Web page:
If you default on the loan, the first mortgage lender will be paid off first, and if there’s money left over, the second mortgage lender will be paid. To compensate for this added risk, second mortgage lenders may charge higher interest.
Home Equity Line of Credit (HELOC)
A HELOC provides you with access to a certain amount of equity in your home. But rather than taking out a lump sum of money as you would with a home equity loan, you would have access to a credit limit, similar to a credit card.
You can withdraw as much or as little as you like, without exceeding this limit. Interest is only charged on the withdrawn funds, and once you repay the money, you’ll no longer be charged interest.
Like a home equity loan, your home serves as collateral for the HELOC. You can access up to 65% – 80% of the value of your home and use the money to help cover the cost of an additional real estate purchase.
Where Can You Get A Home Equity Loan?
You can access your home equity by applying for a home equity loan or line of credit through a bank, credit union, or alternative lender. Generally, if you have good credit, a high income, a low debt-to-income ratio and enough equity in your home, you can qualify with most financial institutions.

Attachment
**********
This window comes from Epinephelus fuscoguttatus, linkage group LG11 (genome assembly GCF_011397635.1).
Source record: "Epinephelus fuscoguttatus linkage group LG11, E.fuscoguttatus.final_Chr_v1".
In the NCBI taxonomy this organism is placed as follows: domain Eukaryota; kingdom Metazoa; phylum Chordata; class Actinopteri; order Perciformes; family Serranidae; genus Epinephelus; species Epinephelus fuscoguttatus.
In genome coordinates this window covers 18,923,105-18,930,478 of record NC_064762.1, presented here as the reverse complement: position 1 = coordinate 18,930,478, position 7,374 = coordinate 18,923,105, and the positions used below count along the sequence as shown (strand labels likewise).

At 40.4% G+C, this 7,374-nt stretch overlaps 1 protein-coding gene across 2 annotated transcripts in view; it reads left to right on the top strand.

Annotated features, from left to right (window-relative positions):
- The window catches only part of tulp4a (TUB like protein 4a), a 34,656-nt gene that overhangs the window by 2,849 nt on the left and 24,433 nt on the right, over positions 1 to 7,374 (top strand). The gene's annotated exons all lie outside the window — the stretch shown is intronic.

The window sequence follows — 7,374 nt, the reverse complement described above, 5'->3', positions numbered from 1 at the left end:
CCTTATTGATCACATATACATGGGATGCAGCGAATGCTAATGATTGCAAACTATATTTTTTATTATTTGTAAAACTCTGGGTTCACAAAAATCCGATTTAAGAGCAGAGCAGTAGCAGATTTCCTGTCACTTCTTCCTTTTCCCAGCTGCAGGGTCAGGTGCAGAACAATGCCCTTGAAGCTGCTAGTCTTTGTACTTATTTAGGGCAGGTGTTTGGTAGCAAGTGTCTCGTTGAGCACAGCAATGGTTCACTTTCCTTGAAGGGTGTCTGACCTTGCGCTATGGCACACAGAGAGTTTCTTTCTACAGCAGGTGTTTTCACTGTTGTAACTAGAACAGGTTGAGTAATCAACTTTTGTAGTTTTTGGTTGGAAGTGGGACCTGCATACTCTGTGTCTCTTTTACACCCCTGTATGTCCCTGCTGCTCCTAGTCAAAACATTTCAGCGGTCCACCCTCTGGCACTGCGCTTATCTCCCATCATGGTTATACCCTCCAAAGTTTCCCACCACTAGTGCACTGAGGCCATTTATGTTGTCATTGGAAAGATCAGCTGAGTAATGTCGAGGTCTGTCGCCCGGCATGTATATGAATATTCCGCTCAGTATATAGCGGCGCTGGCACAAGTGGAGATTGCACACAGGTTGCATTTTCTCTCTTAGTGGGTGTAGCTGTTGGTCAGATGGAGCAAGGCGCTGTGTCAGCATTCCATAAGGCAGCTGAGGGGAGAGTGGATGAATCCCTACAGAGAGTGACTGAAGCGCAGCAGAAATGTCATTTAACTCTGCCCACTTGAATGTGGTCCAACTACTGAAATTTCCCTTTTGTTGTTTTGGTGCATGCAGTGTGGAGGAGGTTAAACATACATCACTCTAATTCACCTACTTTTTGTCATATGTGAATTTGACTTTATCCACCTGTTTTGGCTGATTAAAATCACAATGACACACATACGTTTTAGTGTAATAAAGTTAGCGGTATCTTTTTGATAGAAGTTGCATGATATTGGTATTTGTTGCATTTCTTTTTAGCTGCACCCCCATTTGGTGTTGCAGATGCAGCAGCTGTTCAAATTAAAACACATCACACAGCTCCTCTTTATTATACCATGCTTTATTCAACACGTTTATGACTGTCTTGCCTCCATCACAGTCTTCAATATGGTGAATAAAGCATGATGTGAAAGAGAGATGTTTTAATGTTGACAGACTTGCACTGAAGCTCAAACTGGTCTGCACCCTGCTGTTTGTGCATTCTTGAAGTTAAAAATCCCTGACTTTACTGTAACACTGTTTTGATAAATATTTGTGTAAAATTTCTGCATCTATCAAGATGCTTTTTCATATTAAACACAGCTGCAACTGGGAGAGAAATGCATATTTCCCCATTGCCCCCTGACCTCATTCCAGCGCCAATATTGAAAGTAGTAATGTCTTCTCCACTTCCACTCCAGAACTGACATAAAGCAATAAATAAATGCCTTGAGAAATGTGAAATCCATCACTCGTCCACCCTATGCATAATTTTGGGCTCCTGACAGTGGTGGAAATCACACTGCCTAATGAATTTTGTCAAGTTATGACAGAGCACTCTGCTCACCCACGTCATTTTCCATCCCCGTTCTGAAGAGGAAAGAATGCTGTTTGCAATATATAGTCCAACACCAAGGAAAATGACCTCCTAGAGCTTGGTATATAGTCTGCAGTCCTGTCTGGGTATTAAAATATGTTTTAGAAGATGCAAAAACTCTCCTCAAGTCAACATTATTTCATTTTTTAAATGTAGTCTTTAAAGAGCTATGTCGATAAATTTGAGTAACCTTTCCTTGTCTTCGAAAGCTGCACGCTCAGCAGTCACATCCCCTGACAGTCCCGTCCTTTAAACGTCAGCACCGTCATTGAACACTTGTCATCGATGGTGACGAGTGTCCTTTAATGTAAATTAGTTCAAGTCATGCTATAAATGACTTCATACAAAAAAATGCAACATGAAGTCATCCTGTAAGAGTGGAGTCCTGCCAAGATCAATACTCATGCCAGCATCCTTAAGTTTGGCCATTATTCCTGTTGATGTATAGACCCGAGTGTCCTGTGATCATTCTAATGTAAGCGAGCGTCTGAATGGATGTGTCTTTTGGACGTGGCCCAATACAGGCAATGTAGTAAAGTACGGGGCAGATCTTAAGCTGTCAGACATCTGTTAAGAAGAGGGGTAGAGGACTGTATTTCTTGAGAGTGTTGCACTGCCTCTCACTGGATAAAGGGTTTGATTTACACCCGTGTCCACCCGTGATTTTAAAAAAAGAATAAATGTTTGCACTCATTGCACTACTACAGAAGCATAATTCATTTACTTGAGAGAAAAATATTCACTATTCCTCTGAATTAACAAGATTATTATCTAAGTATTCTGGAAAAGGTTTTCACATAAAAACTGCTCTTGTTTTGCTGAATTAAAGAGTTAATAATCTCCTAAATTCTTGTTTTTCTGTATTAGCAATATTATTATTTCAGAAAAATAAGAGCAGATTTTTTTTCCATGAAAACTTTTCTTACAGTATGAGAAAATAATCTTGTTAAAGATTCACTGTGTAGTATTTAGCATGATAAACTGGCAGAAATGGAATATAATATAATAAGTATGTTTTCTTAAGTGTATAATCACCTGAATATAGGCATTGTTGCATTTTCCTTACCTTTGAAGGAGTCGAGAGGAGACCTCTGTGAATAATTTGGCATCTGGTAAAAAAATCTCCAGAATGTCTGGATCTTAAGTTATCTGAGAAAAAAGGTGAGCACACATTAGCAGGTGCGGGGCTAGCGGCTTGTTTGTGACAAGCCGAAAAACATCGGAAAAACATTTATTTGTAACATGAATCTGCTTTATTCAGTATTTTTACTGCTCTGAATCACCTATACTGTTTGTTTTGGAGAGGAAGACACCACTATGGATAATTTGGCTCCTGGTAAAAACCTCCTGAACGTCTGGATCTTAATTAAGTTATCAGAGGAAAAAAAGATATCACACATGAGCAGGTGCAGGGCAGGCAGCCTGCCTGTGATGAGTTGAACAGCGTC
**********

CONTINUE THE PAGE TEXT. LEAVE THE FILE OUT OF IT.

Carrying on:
However, if your credit score isn’t the best, applying with an alternative lender like Alpine Credits is a great alternative. They offer affordable rates and have much lower requirements than traditional banks. So long as you have equity in your home, you have a high chance of qualifying for a loan.
Can You Qualify For Multiple Mortgages?
Certain factors play a significant role in your ability to get approved for multiple mortgages, including the following.
One of the requirements for mortgage approval is passing the mortgage stress test. The test ensures that borrowers have enough money to cover their mortgage payments if their interest rate increases at some point in the future. When you apply for a home loan, you’ll need to qualify at the Bank of Canada’s 5-year lending rate, or at the lender’s interest rate plus 2%, whichever is higher.
If you’re concerned that you may not be able to pass a mortgage stress test, consider applying for a mortgage with an alternative lender. Alternative lenders are not required to ensure that borrowers pass a mortgage stress test since they are not subject to the same regulations as conventional lenders.
The amount of debt you currently carry relative to your income will also be assessed by a lender before you’re approved for another mortgage. Lenders will closely review your Total Debt Service (TDS) ratio, which measures your total monthly debts, including housing costs, compared to your gross income. Your TDS ratio should be no more than 44%, though it may be possible to qualify for a mortgage with a slightly higher TDS ratio.